Since then, Loftus has dedicated herself to discovering how false memories can affect our daily lives, leading her to surprising therapeutic applications for memory modification — including controlling obesity by implanting patients with preferences for healthy foods.”

Researchers Say Multiple Personalities are Difficult To Fake, Are They Right?

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Detecting Genuine vs. Feigned DID on Psychological Tests: Implications for Assessment, Forensics, and the Construct Validity of DID

Presented at the 2013 ISSTD Annual International Conference
Date: Sunday, November 17, 2013
AUTHOR (S):
Bethany Brand, Ph.D.
Gregory Chasson, Ph.D.
Frank Donato, none
Cori A. Palermo, B.A.
Kyle P. Rhodes, none
Emily F. Voorhees, none
Mischa Tursich, Ph.D.
David Tzall, MA
Richard Loewenstein, M.D.
Assessing dissociative identity disorder (DID) can be difficult, particularly because individuals with this disorder often produce extreme elevations on validity scales on some personality tests and interviews.
        The goal for this study was to provide information about how to distinguish genuine versus feigned DID on widely used personality tests and interviews.
        A group of SCID-D-R diagnosed DID patients completed the Minnesota Multiphasic Personality Inventory (MMPI-2) and a forensic gold standard interview, the Structured Interview of Reported Symptoms (SIRS/SIRS-2). In these three papers, we compare the data from the DID group to that from feigners who were exposed to hours of training about DID (i.e., coached simulators) as well as to a feigning group that was not coached about DID (i.e., uncoached simulators).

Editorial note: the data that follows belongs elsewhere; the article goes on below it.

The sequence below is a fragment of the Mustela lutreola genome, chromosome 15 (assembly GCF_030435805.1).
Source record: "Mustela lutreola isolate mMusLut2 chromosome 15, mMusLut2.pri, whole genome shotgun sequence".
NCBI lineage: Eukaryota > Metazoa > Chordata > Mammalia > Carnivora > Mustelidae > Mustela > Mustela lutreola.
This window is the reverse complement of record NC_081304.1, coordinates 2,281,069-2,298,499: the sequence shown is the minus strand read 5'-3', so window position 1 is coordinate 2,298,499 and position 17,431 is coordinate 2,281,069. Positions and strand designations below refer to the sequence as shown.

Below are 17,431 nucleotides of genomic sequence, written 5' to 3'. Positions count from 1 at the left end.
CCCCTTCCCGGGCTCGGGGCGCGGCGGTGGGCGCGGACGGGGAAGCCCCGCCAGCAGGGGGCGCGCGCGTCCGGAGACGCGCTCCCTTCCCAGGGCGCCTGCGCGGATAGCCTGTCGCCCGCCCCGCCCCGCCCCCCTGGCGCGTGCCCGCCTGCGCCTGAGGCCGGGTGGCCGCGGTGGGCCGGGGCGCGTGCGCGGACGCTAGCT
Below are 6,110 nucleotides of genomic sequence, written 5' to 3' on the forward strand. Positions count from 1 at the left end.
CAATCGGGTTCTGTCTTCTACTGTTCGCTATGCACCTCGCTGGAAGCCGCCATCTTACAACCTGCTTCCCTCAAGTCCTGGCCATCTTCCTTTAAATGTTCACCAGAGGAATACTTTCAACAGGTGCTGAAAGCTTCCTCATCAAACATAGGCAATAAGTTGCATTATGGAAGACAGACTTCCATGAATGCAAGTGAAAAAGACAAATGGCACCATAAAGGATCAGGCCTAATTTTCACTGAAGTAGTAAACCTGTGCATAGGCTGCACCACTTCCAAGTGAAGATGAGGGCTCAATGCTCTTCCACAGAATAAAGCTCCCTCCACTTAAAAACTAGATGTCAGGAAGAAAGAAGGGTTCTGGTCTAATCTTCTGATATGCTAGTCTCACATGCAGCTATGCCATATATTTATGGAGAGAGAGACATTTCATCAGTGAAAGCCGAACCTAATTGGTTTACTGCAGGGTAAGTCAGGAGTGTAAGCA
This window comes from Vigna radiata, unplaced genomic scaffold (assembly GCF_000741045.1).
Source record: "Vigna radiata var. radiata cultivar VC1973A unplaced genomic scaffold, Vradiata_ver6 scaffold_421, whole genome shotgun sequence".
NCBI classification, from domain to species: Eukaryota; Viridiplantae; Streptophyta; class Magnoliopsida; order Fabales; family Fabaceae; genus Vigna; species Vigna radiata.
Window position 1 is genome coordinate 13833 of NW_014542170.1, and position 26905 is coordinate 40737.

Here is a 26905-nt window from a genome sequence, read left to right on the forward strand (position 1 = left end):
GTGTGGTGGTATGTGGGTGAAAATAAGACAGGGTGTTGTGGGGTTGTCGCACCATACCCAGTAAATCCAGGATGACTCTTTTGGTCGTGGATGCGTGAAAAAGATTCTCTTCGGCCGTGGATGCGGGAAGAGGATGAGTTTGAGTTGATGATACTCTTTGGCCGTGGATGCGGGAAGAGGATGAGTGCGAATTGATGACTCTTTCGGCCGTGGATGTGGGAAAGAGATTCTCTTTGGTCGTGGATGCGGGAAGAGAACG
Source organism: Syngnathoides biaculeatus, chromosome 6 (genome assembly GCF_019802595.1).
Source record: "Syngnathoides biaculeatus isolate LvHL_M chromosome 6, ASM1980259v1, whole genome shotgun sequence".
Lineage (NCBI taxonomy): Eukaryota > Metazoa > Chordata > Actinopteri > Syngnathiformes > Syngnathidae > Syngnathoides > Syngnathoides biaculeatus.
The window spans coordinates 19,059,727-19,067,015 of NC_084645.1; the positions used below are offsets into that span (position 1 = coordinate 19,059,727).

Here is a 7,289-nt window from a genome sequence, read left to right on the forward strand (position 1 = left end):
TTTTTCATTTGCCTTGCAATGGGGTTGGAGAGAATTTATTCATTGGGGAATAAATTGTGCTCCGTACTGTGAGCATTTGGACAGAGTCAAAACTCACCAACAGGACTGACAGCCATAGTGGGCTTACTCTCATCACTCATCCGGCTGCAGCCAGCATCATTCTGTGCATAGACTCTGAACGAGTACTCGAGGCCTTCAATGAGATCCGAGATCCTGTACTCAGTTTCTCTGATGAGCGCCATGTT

Across the papers, the coached group generally was better able to imitate DID than was the uncoached group. However, neither group was highly successful in feigning DID. Given that well-coached individuals could not successfully imitate DID on well-established psychological tests, this series of studies provides support for the trauma model of dissociation as well as for the construct validity of DID.
          Furthermore, the results will help assessors and forensic experts better distinguish genuine from feigned DID.

Retrieved 01-18-14. Detecting Genuine vs. Feigned DID on Psychological Tests: Implications for Assessment, Forensics, and the Construct Validity of DID 

Dr. Elizabeth Loftus: 2013 Recipient of Lifetime Achievement Award

The American Psychological Foundation has named Prof. Elizabeth Loftus the 2013 recipient of its Gold Medal Award for Life Achievement in the Science of Psychology.

According the Foundation, Elizabeth Loftus, Ph.D., has made “extraordinary contributions to our understanding of memory during the past 40 years that are remarkable for their creativity and impact. She has been a pioneering scientist in the area of memory distortion and false memories. Her imaginative and rigorous research has had a profound impact on the field of psychology, on scholars outside the field and on the administration of justice around the world.”

Full article here

American Psychological Foundation Gold Medal for Lifetime Achievement

retrieved 01-04-14.

Memory Wars Still Raging: Scientists, Practitioners Don’t See Eye to Eye On Repressed Memory

Science Daily

Dec. 13, 2013 — Skepticism about repressed traumatic memories has increased over time, but new research shows that psychology researchers and practitioners still tend to hold different beliefs about whether such memories occur and whether they can be accurately retrieved.

 Full Story retrieved 12-14-13. Science Daily

The findings are published in Psychological Science, a journal of the Association for Psychological Science.  See Below.

Journal Reference:

  1. Lawrence Patihis et al. Are the “Memory Wars” Over? A Scientist-Practitioner Gap in Beliefs About Repressed Memory. Psychological Science, December 2013

Retrieved 12-14-13 Psychological Science